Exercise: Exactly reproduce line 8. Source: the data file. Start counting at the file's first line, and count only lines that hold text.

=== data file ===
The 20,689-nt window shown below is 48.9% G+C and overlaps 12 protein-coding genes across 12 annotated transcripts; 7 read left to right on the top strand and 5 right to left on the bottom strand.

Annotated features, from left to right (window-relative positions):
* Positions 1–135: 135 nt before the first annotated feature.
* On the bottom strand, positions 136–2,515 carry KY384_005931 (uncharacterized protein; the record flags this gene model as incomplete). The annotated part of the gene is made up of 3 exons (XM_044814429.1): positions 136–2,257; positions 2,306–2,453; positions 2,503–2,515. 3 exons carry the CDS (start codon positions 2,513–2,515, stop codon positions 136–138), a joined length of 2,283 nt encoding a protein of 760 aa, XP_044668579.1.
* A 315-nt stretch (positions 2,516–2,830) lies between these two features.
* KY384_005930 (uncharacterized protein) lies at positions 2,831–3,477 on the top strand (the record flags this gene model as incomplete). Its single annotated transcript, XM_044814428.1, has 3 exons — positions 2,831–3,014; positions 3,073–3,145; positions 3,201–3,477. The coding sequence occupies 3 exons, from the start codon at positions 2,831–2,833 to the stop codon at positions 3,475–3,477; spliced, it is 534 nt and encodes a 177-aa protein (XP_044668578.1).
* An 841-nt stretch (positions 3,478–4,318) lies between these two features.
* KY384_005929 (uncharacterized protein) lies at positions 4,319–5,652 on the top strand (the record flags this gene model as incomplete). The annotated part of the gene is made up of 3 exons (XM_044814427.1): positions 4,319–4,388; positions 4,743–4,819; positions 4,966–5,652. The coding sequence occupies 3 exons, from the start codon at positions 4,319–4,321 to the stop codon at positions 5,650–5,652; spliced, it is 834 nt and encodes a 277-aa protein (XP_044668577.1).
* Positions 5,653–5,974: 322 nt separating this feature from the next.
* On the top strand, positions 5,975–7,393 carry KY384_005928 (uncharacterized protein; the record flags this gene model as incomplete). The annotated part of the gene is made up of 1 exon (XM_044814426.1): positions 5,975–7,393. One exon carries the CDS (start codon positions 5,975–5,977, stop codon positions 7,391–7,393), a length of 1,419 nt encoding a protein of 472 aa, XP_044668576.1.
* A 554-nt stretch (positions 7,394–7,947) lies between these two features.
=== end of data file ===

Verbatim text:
* KY384_005929 (uncharacterized protein) lies at positions 4,319–5,652 on the top strand (the record flags this gene model as incomplete). The annotated part of the gene is made up of 3 exons (XM_044814427.1): positions 4,319–4,388; positions 4,743–4,819; positions 4,966–5,652. The coding sequence occupies 3 exons, from the start codon at positions 4,319–4,321 to the stop codon at positions 5,650–5,652; spliced, it is 834 nt and encodes a 277-aa protein (XP_044668577.1).